As chasm grows between a resurgent Russia and a divided US and Europe, diplomats say conflict is now more dangerous, with no clear rules of the road

Gen Sir Richard Shirreff remembers the moment he realised Nato was facing a new and more dangerous Russia. It was 19 March 2014, the day after Russia annexed Crimea from Ukraine.

Shirreff, then deputy supreme allied commander Europe, was at Natos military HQ in Mons, Belgium, when an American two-star general came in with the transcript of Putins speech justifying the annexation. He briefed us and said: I think this just might be a paradigm-shifting speech, and I think he might have been right, Shirreff recalled.

The Russian chairmen address aired a long listing of grievances, with the wests attempts to contain Russia in the 18 th to 20 th centuries right at the top.

Putin said: They have lied to us many times, stimulated decisions behind our backs, placed us before an accomplished fact. This happened with Natos expansion to the east, as well as the deployment of military infrastructure at our borders.

He warned that Russia would no longer tolerate such pressure: If you press the spring it will release at some phase. That is something you should remember.

Warnings of a return to cold war politics have been a staple of European debate for three years, but in recent weeks many western diplomats, politicians and analysts have come to believe the springtime has indeed been released. Russia is being reassessed across western capitals. The talk is no longer of transition to a liberal republic, but regression.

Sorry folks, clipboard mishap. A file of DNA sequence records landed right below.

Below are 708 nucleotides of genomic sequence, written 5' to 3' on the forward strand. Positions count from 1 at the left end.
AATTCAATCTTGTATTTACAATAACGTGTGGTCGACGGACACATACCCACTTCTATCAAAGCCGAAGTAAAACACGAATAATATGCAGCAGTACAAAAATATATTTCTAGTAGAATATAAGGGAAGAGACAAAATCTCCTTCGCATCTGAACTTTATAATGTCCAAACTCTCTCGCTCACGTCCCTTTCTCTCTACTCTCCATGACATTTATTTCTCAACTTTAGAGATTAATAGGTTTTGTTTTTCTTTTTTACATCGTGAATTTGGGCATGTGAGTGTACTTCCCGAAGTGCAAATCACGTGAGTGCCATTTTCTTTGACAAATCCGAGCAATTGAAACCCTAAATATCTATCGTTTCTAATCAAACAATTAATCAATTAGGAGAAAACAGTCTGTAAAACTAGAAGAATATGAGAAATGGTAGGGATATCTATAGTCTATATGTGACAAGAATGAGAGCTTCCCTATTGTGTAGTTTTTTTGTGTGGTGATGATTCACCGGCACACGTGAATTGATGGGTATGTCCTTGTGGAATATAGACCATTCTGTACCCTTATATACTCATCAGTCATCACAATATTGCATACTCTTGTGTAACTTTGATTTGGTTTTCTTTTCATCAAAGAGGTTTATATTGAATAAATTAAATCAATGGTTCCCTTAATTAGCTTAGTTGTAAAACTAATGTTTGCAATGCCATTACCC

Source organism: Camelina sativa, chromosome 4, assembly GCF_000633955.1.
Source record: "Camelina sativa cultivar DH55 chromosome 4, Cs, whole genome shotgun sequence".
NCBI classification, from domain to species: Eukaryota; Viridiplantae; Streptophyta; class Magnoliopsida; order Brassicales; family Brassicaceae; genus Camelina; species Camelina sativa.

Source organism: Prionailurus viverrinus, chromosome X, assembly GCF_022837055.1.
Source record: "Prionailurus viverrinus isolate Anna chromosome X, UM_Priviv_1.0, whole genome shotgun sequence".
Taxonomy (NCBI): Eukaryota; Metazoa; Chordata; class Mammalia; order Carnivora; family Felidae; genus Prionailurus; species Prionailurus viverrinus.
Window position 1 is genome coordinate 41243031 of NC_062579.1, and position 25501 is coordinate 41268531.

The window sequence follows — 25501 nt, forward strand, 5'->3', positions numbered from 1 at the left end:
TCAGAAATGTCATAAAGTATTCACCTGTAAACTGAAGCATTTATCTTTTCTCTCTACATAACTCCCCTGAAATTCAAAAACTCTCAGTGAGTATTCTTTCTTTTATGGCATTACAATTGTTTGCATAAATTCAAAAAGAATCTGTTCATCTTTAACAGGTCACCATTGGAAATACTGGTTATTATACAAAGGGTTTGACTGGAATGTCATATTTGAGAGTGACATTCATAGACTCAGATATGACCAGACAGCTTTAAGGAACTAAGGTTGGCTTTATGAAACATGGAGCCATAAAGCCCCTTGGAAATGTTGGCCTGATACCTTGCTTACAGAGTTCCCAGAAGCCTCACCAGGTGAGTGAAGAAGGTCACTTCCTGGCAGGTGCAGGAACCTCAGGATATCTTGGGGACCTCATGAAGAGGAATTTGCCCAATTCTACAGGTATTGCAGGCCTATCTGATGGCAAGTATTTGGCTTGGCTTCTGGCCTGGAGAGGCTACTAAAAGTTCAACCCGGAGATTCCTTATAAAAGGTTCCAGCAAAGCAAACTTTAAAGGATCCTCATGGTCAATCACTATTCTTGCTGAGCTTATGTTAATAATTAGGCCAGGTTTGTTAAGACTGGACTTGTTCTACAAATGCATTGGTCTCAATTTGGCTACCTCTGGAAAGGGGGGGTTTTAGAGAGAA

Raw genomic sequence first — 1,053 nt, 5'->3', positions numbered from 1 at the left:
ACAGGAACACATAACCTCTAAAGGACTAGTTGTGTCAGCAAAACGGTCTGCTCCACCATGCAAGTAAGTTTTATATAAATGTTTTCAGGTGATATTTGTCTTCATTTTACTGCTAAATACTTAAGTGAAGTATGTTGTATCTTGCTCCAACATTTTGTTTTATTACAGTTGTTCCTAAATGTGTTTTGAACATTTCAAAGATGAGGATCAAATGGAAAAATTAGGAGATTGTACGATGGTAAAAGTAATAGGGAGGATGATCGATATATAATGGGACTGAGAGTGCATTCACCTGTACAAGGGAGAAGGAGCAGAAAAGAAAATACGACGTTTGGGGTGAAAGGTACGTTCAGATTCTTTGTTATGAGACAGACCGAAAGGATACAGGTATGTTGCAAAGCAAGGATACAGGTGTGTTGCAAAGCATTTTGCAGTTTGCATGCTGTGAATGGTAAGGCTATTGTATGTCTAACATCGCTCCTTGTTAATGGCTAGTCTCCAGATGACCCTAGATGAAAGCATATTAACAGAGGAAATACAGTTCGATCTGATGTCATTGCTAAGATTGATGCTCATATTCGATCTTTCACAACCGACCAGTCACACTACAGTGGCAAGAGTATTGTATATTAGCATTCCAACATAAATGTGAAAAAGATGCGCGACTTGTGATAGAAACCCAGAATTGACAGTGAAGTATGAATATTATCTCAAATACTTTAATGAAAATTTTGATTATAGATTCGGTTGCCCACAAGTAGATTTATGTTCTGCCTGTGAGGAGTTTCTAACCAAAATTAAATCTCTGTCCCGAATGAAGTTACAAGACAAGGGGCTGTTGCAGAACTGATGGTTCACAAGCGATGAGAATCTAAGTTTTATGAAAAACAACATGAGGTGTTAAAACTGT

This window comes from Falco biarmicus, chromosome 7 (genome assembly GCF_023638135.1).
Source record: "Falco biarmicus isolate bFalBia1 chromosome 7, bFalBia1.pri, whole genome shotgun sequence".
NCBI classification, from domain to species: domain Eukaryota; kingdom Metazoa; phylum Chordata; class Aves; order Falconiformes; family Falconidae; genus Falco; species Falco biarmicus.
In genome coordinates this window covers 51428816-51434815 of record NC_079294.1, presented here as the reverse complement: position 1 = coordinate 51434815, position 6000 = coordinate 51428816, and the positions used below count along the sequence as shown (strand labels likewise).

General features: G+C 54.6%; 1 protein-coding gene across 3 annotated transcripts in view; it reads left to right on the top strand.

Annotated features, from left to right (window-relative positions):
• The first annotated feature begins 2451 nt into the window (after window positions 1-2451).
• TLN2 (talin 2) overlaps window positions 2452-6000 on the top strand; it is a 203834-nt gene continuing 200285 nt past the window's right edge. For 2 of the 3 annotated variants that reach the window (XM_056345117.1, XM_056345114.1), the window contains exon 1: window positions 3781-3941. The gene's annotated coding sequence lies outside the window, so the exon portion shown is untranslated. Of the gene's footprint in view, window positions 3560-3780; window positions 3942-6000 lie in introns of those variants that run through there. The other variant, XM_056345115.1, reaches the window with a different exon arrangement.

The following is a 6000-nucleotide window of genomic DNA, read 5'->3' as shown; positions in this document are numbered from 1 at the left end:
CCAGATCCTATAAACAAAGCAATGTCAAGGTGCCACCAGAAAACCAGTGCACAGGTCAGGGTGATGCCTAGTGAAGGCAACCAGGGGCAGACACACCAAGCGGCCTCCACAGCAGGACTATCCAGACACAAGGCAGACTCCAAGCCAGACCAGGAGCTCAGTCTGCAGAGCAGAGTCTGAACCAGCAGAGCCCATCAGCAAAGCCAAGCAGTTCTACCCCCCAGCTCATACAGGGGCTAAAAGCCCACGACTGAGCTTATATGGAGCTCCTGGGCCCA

The post-cold war era is over, and a new epoch has begun. Cold war 2.0, different in character, but potentially as menacing and founded not only on competing interests but competing values.

Shows of strength such as a 2015 workout partly aimed at demonstrating Natos resolve to defend the Baltic have ruffled feathers in Moscow. Photograph: L( Phot) Luron Wright/ MoD/ Crown C/ PA

The French foreign minister, Jean-Marc Ayrault, told: The reality is that behind the appearance of consensus a form of world disorder took hold. We are now paying the price for that mistake of evaluation that devoted westerners a feeling of consolation for two decades.

In the UK, the foreign secretary, Boris Johnson, said in his party meeting speech that the west had been mistaken in its notion that the autumn of the Berlin Wall meant the world had come to a few moments of ideological resolution after seven frozen and sometimes scaring decades of communist totalitarian rule.

Others such as Sir John Sawers, the former head of MI6, advised: We are moving into an epoch that is as dangerous, if not more dangerous, as the cold war because we do not have that focus on a strategic relationship between Moscow and Washington. But unlike the cold war, there are now no clear rules of the road between the two countries.

The German foreign minister, Frank-Walter Steinmeier, an advocate of dialogue, made the same point: Its a fallacy to think that this is like the cold war. The current days are different and more dangerous.

The reasons for all this anxiety are not hard to find. The accumulation of recent Russian provocations is daunting. The hybrid frozen war in Ukraine and the bombardment of Aleppo in Syria, disclosing a determination to keep Bashar al-Assad in power, top the listing.

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